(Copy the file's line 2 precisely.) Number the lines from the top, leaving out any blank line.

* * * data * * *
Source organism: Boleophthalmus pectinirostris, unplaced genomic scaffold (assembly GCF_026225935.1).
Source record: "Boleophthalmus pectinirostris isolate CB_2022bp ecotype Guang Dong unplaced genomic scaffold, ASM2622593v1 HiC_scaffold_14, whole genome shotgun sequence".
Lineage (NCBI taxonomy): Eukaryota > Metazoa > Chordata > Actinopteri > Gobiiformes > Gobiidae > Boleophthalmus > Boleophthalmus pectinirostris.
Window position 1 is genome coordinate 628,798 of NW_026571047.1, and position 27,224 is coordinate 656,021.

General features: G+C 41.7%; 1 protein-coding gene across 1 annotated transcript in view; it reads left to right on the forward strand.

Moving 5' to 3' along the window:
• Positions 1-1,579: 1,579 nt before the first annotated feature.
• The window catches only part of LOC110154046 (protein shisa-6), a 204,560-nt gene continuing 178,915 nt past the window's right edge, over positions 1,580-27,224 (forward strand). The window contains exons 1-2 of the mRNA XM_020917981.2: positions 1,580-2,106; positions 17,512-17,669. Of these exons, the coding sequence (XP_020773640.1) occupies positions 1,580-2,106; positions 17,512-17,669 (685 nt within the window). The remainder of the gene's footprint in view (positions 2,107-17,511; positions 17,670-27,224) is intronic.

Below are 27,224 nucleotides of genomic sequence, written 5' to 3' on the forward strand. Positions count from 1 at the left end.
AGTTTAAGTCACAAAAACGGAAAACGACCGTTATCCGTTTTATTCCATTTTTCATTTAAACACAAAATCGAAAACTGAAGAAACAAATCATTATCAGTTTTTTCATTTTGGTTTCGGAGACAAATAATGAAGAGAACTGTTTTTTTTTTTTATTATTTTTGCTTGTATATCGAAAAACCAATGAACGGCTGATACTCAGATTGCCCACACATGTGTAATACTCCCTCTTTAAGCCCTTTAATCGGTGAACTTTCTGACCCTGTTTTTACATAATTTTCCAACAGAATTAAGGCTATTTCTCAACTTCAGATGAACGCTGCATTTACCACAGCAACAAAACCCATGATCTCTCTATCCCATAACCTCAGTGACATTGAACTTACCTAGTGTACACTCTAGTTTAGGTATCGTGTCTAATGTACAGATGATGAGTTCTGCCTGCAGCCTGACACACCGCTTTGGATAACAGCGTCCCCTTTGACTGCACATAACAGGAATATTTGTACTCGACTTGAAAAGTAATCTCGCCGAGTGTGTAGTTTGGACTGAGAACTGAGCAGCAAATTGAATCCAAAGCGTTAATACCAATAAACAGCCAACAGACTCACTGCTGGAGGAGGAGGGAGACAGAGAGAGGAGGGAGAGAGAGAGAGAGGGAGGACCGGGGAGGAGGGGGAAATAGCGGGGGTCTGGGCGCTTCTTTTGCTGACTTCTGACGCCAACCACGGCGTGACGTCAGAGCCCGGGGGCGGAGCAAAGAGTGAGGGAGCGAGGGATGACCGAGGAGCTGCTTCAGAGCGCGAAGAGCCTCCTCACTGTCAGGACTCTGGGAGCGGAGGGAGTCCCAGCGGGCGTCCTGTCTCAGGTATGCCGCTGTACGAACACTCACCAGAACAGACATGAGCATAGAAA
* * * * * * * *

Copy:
Source record: "Boleophthalmus pectinirostris isolate CB_2022bp ecotype Guang Dong unplaced genomic scaffold, ASM2622593v1 HiC_scaffold_14, whole genome shotgun sequence".